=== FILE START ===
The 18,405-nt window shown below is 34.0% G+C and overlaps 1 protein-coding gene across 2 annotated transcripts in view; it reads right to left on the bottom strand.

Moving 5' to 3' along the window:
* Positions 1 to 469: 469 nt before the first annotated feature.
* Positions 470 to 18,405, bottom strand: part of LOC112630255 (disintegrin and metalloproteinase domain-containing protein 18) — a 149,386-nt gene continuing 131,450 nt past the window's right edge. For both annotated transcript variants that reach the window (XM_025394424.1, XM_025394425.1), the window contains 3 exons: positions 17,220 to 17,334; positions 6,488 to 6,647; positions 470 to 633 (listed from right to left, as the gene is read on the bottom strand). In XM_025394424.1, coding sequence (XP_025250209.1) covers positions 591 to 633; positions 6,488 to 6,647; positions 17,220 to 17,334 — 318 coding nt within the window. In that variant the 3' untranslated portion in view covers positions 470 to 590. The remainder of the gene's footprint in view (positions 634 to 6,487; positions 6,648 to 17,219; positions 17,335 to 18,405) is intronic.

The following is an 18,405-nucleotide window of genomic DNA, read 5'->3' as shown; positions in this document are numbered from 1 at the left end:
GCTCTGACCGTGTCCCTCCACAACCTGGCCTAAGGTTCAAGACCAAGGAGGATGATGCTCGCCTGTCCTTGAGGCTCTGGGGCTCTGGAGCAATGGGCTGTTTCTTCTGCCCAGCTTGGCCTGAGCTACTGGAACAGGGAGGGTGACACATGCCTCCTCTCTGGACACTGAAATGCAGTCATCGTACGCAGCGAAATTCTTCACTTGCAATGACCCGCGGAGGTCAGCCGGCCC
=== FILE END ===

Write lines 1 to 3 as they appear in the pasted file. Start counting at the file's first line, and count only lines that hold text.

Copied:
The 18,405-nt window shown below is 34.0% G+C and overlaps 1 protein-coding gene across 2 annotated transcripts in view; it reads right to left on the bottom strand.

Moving 5' to 3' along the window:
* Positions 1 to 469: 469 nt before the first annotated feature.